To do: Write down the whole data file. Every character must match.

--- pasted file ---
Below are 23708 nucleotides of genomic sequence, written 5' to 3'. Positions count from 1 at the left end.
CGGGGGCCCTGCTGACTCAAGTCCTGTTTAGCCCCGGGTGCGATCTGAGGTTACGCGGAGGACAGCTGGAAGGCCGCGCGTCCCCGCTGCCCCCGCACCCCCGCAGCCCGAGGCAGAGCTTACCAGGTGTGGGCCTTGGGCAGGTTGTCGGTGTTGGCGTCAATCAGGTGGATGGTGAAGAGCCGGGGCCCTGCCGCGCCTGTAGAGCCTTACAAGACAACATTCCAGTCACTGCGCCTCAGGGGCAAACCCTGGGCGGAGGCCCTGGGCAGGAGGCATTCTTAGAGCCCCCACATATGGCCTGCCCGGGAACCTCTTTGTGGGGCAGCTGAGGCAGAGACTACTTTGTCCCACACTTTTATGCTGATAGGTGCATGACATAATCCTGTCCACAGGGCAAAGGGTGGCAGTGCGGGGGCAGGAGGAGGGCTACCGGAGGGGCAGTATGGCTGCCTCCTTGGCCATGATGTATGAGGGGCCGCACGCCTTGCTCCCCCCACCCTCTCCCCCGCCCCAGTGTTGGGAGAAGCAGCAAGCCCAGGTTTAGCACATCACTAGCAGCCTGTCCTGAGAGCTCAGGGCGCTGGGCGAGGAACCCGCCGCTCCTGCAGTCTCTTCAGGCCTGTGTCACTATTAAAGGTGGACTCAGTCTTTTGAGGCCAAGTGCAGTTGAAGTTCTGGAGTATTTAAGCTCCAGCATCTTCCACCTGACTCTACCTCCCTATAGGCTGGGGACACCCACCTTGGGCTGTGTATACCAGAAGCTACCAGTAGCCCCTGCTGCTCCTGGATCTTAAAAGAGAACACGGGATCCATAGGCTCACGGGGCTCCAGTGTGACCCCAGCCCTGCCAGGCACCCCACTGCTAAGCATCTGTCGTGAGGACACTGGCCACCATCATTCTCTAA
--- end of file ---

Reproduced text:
Below are 23708 nucleotides of genomic sequence, written 5' to 3'. Positions count from 1 at the left end.
CGGGGGCCCTGCTGACTCAAGTCCTGTTTAGCCCCGGGTGCGATCTGAGGTTACGCGGAGGACAGCTGGAAGGCCGCGCGTCCCCGCTGCCCCCGCACCCCCGCAGCCCGAGGCAGAGCTTACCAGGTGTGGGCCTTGGGCAGGTTGTCGGTGTTGGCGTCAATCAGGTGGATGGTGAAGAGCCGGGGCCCTGCCGCGCCTGTAGAGCCTTACAAGACAACATTCCAGTCACTGCGCCTCAGGGGCAAACCCTGGGCGGAGGCCCTGGGCAGGAGGCATTCTTAGAGCCCCCACATATGGCCTGCCCGGGAACCTCTTTGTGGGGCAGCTGAGGCAGAGACTACTTTGTCCCACACTTTTATGCTGATAGGTGCATGACATAATCCTGTCCACAGGGCAAAGGGTGGCAGTGCGGGGGCAGGAGGAGGGCTACCGGAGGGGCAGTATGGCTGCCTCCTTGGCCATGATGTATGAGGGGCCGCACGCCTTGCTCCCCCCACCCTCTCCCCCGCCCCAGTGTTGGGAGAAGCAGCAAGCCCAGGTTTAGCACATCACTAGCAGCCTGTCCTGAGAGCTCAGGGCGCTGGGCGAGGAACCCGCCGCTCCTGCAGTCTCTTCAGGCCTGTGTCACTATTAAAGGTGGACTCAGTCTTTTGAGGCCAAGTGCAGTTGAAGTTCTGGAGTATTTAAGCTCCAGCATCTTCCACCTGACTCTACCTCCCTATAGGCTGGGGACACCCACCTTGGGCTGTGTATACCAGAAGCTACCAGTAGCCCCTGCTGCTCCTGGATCTTAAAAGAGAACACGGGATCCATAGGCTCACGGGGCTCCAGTGTGACCCCAGCCCTGCCAGGCACCCCACTGCTAAGCATCTGTCGTGAGGACACTGGCCACCATCATTCTCTAA